Neolithic through Classical Antiquity
Man’s technological ascent began in earnest in what is known as the Neolithic period (“New stone age”). The invention of polished stone axes was a major advance because it allowed forest clearance on a large scale to create farms. The discovery of agriculture allowed for the feeding of larger populations, and the transition to a sedentist lifestyle increased the number of children that could be simultaneously raised, as young children no longer needed to be carried, as was the case with the nomadic lifestyle. Additionally, children could contribute labor to the raising of crops more readily than they could to the hunter-gatherer lifestyle.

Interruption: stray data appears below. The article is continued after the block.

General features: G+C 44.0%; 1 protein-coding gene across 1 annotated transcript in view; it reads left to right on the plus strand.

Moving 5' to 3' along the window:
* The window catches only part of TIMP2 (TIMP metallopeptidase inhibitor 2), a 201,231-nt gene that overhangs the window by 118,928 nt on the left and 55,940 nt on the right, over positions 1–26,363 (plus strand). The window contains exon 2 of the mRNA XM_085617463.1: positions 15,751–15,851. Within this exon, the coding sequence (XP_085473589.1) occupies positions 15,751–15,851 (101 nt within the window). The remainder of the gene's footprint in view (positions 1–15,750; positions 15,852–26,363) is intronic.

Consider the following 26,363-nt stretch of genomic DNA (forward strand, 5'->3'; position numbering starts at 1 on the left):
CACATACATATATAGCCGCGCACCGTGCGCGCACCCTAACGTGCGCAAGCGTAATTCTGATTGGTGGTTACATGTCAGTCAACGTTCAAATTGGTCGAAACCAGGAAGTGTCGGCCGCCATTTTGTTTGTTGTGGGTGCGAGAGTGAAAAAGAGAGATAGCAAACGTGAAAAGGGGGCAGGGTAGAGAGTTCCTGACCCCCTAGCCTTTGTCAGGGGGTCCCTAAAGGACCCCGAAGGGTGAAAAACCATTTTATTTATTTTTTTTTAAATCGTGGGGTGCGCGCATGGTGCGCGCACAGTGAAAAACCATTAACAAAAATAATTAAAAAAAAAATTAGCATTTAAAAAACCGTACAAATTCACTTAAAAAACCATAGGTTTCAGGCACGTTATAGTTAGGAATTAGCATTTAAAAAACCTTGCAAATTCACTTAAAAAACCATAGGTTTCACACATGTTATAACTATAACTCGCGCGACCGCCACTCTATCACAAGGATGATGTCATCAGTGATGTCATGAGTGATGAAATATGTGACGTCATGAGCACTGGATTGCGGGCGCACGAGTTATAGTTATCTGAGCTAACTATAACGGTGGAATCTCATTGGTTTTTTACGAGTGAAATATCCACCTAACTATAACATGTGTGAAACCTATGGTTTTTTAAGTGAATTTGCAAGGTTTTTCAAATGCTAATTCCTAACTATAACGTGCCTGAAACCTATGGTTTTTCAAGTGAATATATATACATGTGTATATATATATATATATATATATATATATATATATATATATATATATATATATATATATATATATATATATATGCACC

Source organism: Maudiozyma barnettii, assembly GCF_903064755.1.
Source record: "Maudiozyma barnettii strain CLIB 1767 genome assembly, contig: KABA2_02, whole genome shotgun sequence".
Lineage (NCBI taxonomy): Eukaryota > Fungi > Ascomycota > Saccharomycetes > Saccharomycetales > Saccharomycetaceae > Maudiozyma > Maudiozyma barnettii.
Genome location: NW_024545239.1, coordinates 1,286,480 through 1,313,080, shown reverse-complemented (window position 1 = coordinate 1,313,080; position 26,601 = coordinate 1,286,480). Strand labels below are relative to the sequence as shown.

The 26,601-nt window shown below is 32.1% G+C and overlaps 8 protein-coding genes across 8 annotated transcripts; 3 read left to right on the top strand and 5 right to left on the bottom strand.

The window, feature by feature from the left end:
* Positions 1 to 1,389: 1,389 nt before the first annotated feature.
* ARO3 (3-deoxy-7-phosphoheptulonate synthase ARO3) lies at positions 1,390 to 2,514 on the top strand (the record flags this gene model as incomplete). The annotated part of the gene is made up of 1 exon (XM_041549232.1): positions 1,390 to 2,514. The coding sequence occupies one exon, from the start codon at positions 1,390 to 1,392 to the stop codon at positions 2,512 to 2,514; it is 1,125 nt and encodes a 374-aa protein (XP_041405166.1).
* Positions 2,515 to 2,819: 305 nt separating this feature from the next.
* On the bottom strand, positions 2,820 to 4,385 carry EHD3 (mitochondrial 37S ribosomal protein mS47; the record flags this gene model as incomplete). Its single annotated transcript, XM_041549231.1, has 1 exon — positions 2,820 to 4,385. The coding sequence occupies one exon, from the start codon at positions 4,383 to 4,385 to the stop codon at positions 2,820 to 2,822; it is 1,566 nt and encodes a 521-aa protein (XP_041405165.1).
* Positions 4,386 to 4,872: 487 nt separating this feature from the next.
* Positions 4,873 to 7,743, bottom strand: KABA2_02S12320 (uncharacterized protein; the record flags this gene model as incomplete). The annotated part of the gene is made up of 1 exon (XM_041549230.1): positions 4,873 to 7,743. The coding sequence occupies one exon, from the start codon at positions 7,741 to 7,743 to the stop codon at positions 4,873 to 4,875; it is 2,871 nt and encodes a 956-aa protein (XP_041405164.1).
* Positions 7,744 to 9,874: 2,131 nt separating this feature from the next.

With this increase in population and availability of labor came an increase in labor specialization. What triggered the progression from early Neolithic villages to the first cities, such as Uruk, and the first civilizations, such as Sumer, is not specifically known; however, the emergence of increasingly hierarchical social structures, the specialization of labor, trade and war amongst adjacent cultures, and the need for collective action to overcome environmental challenges, such as the building of dikes and reservoirs, are all thought to have played a role.